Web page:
Jon Huntsman is no Ronald Reagan

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Let’s get one thing straight right now: Jon Huntsman hasn’t merely invited a comparison to Ronald Reagan, he has demanded it.

By launching his presidential campaign today in the shadow of the Statue of Liberty at Liberty State Park, in Jersey City, New Jersey — the very same spot from which Reagan himself launched his historic general election campaign of 1980 — Huntsman has wasted no time with subtlety. He has forced the political world to consider whether or not he is a worthy successor to the Gipper.

Okay, Jon, here it is, right between the eyes: You are no Ronald Reagan.

Even Reagan said that without his ideas and philosophy, he would be just another former actor.

And Reagan certainly wouldn’t have arranged a photo-op with and publicly praised Henry Kissinger just days before announcing his candidacy. In fact, a large part of Reagan’s 1976 campaign for president was spent smacking Kissinger and his policies as hard as he could. And the 1980 campaign was based on a complete refutation of Kissinger’s policy of détente.

Ronald Reagan wouldn’t have released a vapid advertisement featuring himself on a popcorn popper motorcycle. Reagan preferred to evoke the imagery of the West the old-fashioned, manly way — with a horse.

The mere fact that some in the elite have wet their pants with excitement about these commercials should speak volumes.

And Reagan never gave a speech without content, as Huntsman did at Liberty State Park.

Ronald Reagan wouldn’t have begun a campaign for president without a team of trusted conservative advisers who had been with him since his earliest campaigns. He knew that “personnel is policy,” and from the very beginning, he travelled in the company of serious conservatives.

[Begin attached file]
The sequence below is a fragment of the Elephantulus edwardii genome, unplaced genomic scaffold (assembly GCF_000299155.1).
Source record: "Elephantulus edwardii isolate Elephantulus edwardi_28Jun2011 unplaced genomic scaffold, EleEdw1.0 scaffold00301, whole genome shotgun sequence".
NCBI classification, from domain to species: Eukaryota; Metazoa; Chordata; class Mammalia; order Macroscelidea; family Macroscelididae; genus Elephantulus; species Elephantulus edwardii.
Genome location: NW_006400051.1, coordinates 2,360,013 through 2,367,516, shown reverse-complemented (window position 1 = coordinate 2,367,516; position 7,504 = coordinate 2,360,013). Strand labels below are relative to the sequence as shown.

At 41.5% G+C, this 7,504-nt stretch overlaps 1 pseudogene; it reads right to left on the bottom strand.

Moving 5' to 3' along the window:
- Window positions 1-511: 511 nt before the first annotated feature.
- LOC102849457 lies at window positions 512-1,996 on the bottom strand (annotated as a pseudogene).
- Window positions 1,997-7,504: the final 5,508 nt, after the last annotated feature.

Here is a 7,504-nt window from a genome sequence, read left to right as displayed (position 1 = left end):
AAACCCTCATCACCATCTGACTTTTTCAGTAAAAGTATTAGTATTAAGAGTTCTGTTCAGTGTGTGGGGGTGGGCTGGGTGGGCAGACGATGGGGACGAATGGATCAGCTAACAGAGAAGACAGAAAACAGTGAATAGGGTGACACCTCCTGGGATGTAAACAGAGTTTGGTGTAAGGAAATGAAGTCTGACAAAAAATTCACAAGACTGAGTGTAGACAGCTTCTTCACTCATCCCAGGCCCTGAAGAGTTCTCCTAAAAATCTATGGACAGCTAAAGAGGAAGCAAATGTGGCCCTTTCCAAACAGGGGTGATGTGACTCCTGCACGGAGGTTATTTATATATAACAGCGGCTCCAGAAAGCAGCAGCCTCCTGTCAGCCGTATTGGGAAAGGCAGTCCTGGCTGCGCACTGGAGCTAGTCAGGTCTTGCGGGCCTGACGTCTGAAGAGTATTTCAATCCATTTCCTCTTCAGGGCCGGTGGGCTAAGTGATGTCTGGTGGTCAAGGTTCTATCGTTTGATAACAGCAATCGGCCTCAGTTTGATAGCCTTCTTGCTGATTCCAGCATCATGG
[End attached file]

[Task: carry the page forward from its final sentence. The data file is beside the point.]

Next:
Ronald Reagan did not launch his campaigns trying to get favorable press for his “Mr. Nice Guy” approach to campaigns. To the Great Communicator, the purpose of a speech was to communicate great ideas. Consider his Labor Day 1980 speech at Liberty State Park, where he threw uppercut after uppercut at Jimmy Carter. Some fiction writers of the national media seem to have forgotten that Reagan was a rough customer who knew how to throw elbows when necessary.

Marty Anderson, Reagan’s old policy advisor, said the Gipper was “warmly ruthless.” How succinct and how true.

Most importantly, Ronald Reagan wouldn’t have based his campaign on his personality. He knew the American people deserved better than that. Instead, he based his campaigns on the values and virtues of his conservative philosophy — values and virtues he knew he shared with the American people.

So if Governor Huntsman is no Reagan, who is he?

He’s the GOP’s Barack Obama. In Huntsman’s announcement today, his remarks were infused with possessive pronouns, just like Obama. Huntsman is the darling of the liberal media, just like Obama. Huntsman seems lost when it comes to understanding America, just like Obama.

We are awash in personality candidates. Obama won in 2008 as the ultimate personality candidate, a political Rorschach inkblot test in whom voters saw whatever they wanted to see. Now he’s the nation’s first Facebook president. Look where that got us.

Most Americans are on the right side of the spectrum. They are knowledgeable and far more sophisticated about politics and government than the commentariat gives them credit for.

They are awash in personalities, and are sick of them. They don’t want Kim Kardashian as their president. They want someone of substance and depth and content who uses the personal pronouns “we” and “us” more than he uses “I” and “me,” and who understands what it is about America that makes it great — and will do everything in his power to restore that greatness.

The American people don’t want American idols. They want an American idealist.

Craig Shirley is the Reagan Scholar at Eureka College and the author of two books on Reagan’s campaigns including Rendezvous with Destiny. He is also the president of Shirley & Banister Public Affairs. Bill Pascoe is the Executive Vice President of Citizens for the Republic, the political action committee originally founded by Ronald Reagan in 1977.